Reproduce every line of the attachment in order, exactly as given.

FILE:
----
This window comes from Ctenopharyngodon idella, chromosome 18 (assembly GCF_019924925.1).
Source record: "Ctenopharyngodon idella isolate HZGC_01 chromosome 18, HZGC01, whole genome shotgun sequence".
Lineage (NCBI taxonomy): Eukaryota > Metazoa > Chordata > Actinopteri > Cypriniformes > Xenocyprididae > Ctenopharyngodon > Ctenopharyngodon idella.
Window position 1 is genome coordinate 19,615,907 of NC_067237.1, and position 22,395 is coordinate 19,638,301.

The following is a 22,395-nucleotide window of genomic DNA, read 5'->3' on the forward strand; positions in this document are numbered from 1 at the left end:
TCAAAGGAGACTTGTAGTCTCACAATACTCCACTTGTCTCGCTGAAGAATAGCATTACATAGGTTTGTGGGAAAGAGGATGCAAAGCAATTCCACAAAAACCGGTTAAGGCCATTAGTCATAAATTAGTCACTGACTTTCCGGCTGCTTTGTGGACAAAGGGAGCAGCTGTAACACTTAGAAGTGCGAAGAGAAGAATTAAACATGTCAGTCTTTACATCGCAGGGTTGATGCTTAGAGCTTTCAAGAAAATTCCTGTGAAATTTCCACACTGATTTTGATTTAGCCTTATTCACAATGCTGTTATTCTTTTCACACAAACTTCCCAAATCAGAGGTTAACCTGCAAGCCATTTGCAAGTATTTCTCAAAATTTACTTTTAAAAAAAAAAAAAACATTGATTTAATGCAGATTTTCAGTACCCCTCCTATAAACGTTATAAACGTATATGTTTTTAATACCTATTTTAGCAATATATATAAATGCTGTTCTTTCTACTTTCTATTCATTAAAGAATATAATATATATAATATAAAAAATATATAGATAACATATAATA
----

This window comes from Ctenopharyngodon idella, chromosome 18 (assembly GCF_019924925.1).
Source record: "Ctenopharyngodon idella isolate HZGC_01 chromosome 18, HZGC01, whole genome shotgun sequence".
Lineage (NCBI taxonomy): Eukaryota > Metazoa > Chordata > Actinopteri > Cypriniformes > Xenocyprididae > Ctenopharyngodon > Ctenopharyngodon idella.
Window position 1 is genome coordinate 19,615,907 of NC_067237.1, and position 22,395 is coordinate 19,638,301.

The following is a 22,395-nucleotide window of genomic DNA, read 5'->3' on the forward strand; positions in this document are numbered from 1 at the left end:
TCAAAGGAGACTTGTAGTCTCACAATACTCCACTTGTCTCGCTGAAGAATAGCATTACATAGGTTTGTGGGAAAGAGGATGCAAAGCAATTCCACAAAAACCGGTTAAGGCCATTAGTCATAAATTAGTCACTGACTTTCCGGCTGCTTTGTGGACAAAGGGAGCAGCTGTAACACTTAGAAGTGCGAAGAGAAGAATTAAACATGTCAGTCTTTACATCGCAGGGTTGATGCTTAGAGCTTTCAAGAAAATTCCTGTGAAATTTCCACACTGATTTTGATTTAGCCTTATTCACAATGCTGTTATTCTTTTCACACAAACTTCCCAAATCAGAGGTTAACCTGCAAGCCATTTGCAAGTATTTCTCAAAATTTACTTTTAAAAAAAAAAAAAACATTGATTTAATGCAGATTTTCAGTACCCCTCCTATAAACGTTATAAACGTATATGTTTTTAATACCTATTTTAGCAATATATATAAATGCTGTTCTTTCTACTTTCTATTCATTAAAGAATATAATATATATAATATAAAAAATATATAGATAACATATAATA